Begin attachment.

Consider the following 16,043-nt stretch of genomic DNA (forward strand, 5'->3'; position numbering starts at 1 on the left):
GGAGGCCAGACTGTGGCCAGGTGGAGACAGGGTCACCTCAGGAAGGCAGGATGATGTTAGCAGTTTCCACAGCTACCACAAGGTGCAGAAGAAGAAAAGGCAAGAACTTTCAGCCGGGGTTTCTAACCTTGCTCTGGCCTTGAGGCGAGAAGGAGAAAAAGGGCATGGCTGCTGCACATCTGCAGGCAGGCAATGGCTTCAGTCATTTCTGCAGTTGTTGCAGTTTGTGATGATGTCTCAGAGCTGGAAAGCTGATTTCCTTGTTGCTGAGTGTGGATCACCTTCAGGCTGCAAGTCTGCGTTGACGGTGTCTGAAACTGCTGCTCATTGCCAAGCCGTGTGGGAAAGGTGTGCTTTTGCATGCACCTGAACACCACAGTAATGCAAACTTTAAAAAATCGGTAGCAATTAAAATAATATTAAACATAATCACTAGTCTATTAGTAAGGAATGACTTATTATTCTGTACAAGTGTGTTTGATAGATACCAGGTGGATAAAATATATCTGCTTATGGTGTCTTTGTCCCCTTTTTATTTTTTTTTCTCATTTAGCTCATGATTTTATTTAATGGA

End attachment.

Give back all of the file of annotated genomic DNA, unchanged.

Consider the following 16,043-nt stretch of genomic DNA (forward strand, 5'->3'; position numbering starts at 1 on the left):
GGAGGCCAGACTGTGGCCAGGTGGAGACAGGGTCACCTCAGGAAGGCAGGATGATGTTAGCAGTTTCCACAGCTACCACAAGGTGCAGAAGAAGAAAAGGCAAGAACTTTCAGCCGGGGTTTCTAACCTTGCTCTGGCCTTGAGGCGAGAAGGAGAAAAAGGGCATGGCTGCTGCACATCTGCAGGCAGGCAATGGCTTCAGTCATTTCTGCAGTTGTTGCAGTTTGTGATGATGTCTCAGAGCTGGAAAGCTGATTTCCTTGTTGCTGAGTGTGGATCACCTTCAGGCTGCAAGTCTGCGTTGACGGTGTCTGAAACTGCTGCTCATTGCCAAGCCGTGTGGGAAAGGTGTGCTTTTGCATGCACCTGAACACCACAGTAATGCAAACTTTAAAAAATCGGTAGCAATTAAAATAATATTAAACATAATCACTAGTCTATTAGTAAGGAATGACTTATTATTCTGTACAAGTGTGTTTGATAGATACCAGGTGGATAAAATATATCTGCTTATGGTGTCTTTGTCCCCTTTTTATTTTTTTTTCTCATTTAGCTCATGATTTTATTTAATGGA